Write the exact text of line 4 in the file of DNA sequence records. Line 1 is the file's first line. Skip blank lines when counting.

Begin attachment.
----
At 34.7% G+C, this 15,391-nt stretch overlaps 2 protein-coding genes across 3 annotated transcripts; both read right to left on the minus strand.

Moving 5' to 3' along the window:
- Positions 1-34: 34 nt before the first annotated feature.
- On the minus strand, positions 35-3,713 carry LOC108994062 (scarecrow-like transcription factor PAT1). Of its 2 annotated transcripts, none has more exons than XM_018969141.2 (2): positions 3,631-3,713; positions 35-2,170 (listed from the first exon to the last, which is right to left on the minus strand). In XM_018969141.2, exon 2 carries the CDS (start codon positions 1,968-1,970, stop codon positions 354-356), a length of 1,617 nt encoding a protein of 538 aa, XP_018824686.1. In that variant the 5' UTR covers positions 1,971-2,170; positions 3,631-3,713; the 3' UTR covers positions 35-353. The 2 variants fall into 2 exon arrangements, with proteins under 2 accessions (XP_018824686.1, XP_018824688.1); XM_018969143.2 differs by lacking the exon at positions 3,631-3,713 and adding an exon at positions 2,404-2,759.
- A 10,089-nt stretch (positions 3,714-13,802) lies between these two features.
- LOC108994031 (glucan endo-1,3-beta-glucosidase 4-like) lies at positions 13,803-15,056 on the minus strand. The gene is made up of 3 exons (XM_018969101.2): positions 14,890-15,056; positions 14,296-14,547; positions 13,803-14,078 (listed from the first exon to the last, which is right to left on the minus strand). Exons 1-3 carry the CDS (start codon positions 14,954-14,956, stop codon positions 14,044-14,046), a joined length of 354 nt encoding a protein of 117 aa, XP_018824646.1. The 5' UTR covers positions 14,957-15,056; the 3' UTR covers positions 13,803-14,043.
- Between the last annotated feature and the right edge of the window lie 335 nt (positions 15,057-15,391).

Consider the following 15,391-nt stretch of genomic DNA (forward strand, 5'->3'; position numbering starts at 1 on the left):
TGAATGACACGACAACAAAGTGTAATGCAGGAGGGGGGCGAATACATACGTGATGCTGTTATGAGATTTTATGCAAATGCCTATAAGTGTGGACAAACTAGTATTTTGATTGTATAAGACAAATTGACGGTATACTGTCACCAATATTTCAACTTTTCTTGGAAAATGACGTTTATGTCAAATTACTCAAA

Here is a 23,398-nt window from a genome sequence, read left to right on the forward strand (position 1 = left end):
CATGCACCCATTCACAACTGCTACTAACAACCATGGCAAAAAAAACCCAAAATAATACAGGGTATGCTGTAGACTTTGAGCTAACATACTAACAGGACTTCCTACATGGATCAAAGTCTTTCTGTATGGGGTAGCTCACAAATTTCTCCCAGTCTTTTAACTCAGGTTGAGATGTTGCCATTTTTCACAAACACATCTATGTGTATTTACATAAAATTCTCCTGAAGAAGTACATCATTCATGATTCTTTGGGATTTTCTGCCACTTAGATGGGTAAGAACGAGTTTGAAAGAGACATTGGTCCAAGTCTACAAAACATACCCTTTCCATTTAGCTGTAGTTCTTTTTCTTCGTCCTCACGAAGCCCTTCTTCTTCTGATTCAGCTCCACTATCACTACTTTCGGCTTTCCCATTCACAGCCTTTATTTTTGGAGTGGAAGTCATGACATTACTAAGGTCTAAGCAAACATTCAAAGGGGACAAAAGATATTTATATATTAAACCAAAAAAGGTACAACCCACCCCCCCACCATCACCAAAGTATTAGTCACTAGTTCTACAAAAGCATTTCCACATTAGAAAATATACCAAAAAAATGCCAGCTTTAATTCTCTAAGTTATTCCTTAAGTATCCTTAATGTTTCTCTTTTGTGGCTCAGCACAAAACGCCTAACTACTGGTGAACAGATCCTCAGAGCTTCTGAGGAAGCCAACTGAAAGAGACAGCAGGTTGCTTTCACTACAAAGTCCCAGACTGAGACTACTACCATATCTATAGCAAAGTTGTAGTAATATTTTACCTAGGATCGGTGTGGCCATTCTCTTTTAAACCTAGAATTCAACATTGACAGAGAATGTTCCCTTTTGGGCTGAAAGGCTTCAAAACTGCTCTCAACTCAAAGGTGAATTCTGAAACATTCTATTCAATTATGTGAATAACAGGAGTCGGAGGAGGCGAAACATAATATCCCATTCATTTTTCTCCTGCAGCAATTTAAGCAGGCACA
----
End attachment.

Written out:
- On the minus strand, positions 35-3,713 carry LOC108994062 (scarecrow-like transcription factor PAT1). Of its 2 annotated transcripts, none has more exons than XM_018969141.2 (2): positions 3,631-3,713; positions 35-2,170 (listed from the first exon to the last, which is right to left on the minus strand). In XM_018969141.2, exon 2 carries the CDS (start codon positions 1,968-1,970, stop codon positions 354-356), a length of 1,617 nt encoding a protein of 538 aa, XP_018824686.1. In that variant the 5' UTR covers positions 1,971-2,170; positions 3,631-3,713; the 3' UTR covers positions 35-353. The 2 variants fall into 2 exon arrangements, with proteins under 2 accessions (XP_018824686.1, XP_018824688.1); XM_018969143.2 differs by lacking the exon at positions 3,631-3,713 and adding an exon at positions 2,404-2,759.